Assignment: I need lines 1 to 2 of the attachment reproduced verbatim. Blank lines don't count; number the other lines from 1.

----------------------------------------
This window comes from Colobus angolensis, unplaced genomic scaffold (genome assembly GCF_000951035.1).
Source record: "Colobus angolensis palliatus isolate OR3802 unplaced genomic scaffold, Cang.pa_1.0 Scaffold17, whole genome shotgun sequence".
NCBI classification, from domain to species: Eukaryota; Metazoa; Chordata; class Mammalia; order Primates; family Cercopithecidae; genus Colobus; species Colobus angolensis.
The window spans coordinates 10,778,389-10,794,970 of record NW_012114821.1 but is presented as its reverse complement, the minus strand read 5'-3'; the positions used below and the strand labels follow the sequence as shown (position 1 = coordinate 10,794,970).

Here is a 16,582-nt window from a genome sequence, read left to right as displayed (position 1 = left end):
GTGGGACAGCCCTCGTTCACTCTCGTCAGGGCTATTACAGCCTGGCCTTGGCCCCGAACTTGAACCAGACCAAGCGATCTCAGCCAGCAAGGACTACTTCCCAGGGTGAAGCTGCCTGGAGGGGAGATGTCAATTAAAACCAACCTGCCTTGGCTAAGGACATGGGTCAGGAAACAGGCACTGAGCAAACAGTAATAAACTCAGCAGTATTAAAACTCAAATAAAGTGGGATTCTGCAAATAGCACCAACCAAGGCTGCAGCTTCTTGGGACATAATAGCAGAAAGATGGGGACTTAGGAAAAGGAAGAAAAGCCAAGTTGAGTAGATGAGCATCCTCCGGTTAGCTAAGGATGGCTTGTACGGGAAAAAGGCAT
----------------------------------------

This window comes from Colobus angolensis, unplaced genomic scaffold (genome assembly GCF_000951035.1).
Source record: "Colobus angolensis palliatus isolate OR3802 unplaced genomic scaffold, Cang.pa_1.0 Scaffold17, whole genome shotgun sequence".